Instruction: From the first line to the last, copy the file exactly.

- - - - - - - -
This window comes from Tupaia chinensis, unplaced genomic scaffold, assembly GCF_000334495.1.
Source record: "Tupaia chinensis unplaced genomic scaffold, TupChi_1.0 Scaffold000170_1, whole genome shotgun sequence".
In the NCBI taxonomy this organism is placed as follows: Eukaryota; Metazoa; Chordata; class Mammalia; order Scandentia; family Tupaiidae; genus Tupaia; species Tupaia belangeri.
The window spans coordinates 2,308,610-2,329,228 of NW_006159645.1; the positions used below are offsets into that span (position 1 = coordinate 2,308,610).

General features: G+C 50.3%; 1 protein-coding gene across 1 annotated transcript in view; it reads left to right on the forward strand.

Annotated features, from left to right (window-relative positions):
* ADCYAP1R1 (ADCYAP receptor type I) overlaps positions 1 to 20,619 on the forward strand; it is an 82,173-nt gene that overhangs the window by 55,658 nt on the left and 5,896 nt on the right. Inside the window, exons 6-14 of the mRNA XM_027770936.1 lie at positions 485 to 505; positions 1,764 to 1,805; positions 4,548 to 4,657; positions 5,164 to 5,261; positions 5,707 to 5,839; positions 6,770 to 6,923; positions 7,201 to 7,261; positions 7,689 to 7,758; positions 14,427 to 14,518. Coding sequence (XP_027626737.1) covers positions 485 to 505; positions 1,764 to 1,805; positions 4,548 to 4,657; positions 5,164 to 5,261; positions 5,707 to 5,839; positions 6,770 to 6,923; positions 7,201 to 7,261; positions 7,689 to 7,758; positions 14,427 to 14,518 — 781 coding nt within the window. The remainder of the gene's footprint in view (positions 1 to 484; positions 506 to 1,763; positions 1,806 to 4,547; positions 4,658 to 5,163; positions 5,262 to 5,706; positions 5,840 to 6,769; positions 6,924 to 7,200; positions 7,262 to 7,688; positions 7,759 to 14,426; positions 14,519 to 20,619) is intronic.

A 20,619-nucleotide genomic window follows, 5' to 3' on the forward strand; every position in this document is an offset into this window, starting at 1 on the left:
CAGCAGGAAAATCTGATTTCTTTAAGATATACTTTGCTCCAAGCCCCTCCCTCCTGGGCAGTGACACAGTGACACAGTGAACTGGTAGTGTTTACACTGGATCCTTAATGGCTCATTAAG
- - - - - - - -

This window comes from Tupaia chinensis, unplaced genomic scaffold, assembly GCF_000334495.1.
Source record: "Tupaia chinensis unplaced genomic scaffold, TupChi_1.0 Scaffold000170_1, whole genome shotgun sequence".
In the NCBI taxonomy this organism is placed as follows: Eukaryota; Metazoa; Chordata; class Mammalia; order Scandentia; family Tupaiidae; genus Tupaia; species Tupaia belangeri.
The window spans coordinates 2,308,610-2,329,228 of NW_006159645.1; the positions used below are offsets into that span (position 1 = coordinate 2,308,610).

General features: G+C 50.3%; 1 protein-coding gene across 1 annotated transcript in view; it reads left to right on the forward strand.

Annotated features, from left to right (window-relative positions):
* ADCYAP1R1 (ADCYAP receptor type I) overlaps positions 1 to 20,619 on the forward strand; it is an 82,173-nt gene that overhangs the window by 55,658 nt on the left and 5,896 nt on the right. Inside the window, exons 6-14 of the mRNA XM_027770936.1 lie at positions 485 to 505; positions 1,764 to 1,805; positions 4,548 to 4,657; positions 5,164 to 5,261; positions 5,707 to 5,839; positions 6,770 to 6,923; positions 7,201 to 7,261; positions 7,689 to 7,758; positions 14,427 to 14,518. Coding sequence (XP_027626737.1) covers positions 485 to 505; positions 1,764 to 1,805; positions 4,548 to 4,657; positions 5,164 to 5,261; positions 5,707 to 5,839; positions 6,770 to 6,923; positions 7,201 to 7,261; positions 7,689 to 7,758; positions 14,427 to 14,518 — 781 coding nt within the window. The remainder of the gene's footprint in view (positions 1 to 484; positions 506 to 1,763; positions 1,806 to 4,547; positions 4,658 to 5,163; positions 5,262 to 5,706; positions 5,840 to 6,769; positions 6,924 to 7,200; positions 7,262 to 7,688; positions 7,759 to 14,426; positions 14,519 to 20,619) is intronic.

A 20,619-nucleotide genomic window follows, 5' to 3' on the forward strand; every position in this document is an offset into this window, starting at 1 on the left:
CAGCAGGAAAATCTGATTTCTTTAAGATATACTTTGCTCCAAGCCCCTCCCTCCTGGGCAGTGACACAGTGACACAGTGAACTGGTAGTGTTTACACTGGATCCTTAATGGCTCATTAAG